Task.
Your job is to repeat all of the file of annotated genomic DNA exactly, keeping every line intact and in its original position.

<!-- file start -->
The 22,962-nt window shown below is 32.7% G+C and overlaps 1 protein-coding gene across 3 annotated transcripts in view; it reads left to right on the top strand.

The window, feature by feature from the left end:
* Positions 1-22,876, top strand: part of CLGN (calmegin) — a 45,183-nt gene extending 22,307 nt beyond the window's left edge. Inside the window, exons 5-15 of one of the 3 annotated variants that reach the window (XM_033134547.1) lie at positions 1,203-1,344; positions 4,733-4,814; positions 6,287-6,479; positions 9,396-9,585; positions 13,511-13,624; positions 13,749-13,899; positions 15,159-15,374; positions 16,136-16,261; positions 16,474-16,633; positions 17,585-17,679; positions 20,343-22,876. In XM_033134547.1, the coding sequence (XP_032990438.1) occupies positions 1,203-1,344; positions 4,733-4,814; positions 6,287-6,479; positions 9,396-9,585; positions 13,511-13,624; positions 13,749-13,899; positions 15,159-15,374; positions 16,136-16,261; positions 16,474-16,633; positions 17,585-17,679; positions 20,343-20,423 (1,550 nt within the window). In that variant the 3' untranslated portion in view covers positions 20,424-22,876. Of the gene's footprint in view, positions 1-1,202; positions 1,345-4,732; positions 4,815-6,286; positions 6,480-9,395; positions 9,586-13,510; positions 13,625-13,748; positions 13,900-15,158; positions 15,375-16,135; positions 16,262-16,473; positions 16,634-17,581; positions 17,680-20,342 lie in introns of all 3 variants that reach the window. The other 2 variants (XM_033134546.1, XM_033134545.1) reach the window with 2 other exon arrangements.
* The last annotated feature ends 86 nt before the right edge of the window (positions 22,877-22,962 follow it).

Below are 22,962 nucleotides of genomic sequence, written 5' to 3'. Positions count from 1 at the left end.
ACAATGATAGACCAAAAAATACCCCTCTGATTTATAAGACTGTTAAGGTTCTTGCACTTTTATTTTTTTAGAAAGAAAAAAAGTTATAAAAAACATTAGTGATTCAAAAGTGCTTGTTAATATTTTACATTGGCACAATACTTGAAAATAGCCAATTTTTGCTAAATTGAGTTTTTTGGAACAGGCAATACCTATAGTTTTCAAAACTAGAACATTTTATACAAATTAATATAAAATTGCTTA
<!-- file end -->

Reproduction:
The 22,962-nt window shown below is 32.7% G+C and overlaps 1 protein-coding gene across 3 annotated transcripts in view; it reads left to right on the top strand.

The window, feature by feature from the left end:
* Positions 1-22,876, top strand: part of CLGN (calmegin) — a 45,183-nt gene extending 22,307 nt beyond the window's left edge. Inside the window, exons 5-15 of one of the 3 annotated variants that reach the window (XM_033134547.1) lie at positions 1,203-1,344; positions 4,733-4,814; positions 6,287-6,479; positions 9,396-9,585; positions 13,511-13,624; positions 13,749-13,899; positions 15,159-15,374; positions 16,136-16,261; positions 16,474-16,633; positions 17,585-17,679; positions 20,343-22,876. In XM_033134547.1, the coding sequence (XP_032990438.1) occupies positions 1,203-1,344; positions 4,733-4,814; positions 6,287-6,479; positions 9,396-9,585; positions 13,511-13,624; positions 13,749-13,899; positions 15,159-15,374; positions 16,136-16,261; positions 16,474-16,633; positions 17,585-17,679; positions 20,343-20,423 (1,550 nt within the window). In that variant the 3' untranslated portion in view covers positions 20,424-22,876. Of the gene's footprint in view, positions 1-1,202; positions 1,345-4,732; positions 4,815-6,286; positions 6,480-9,395; positions 9,586-13,510; positions 13,625-13,748; positions 13,900-15,158; positions 15,375-16,135; positions 16,262-16,473; positions 16,634-17,581; positions 17,680-20,342 lie in introns of all 3 variants that reach the window. The other 2 variants (XM_033134546.1, XM_033134545.1) reach the window with 2 other exon arrangements.
* The last annotated feature ends 86 nt before the right edge of the window (positions 22,877-22,962 follow it).

Below are 22,962 nucleotides of genomic sequence, written 5' to 3'. Positions count from 1 at the left end.
ACAATGATAGACCAAAAAATACCCCTCTGATTTATAAGACTGTTAAGGTTCTTGCACTTTTATTTTTTTAGAAAGAAAAAAAGTTATAAAAAACATTAGTGATTCAAAAGTGCTTGTTAATATTTTACATTGGCACAATACTTGAAAATAGCCAATTTTTGCTAAATTGAGTTTTTTGGAACAGGCAATACCTATAGTTTTCAAAACTAGAACATTTTATACAAATTAATATAAAATTGCTTA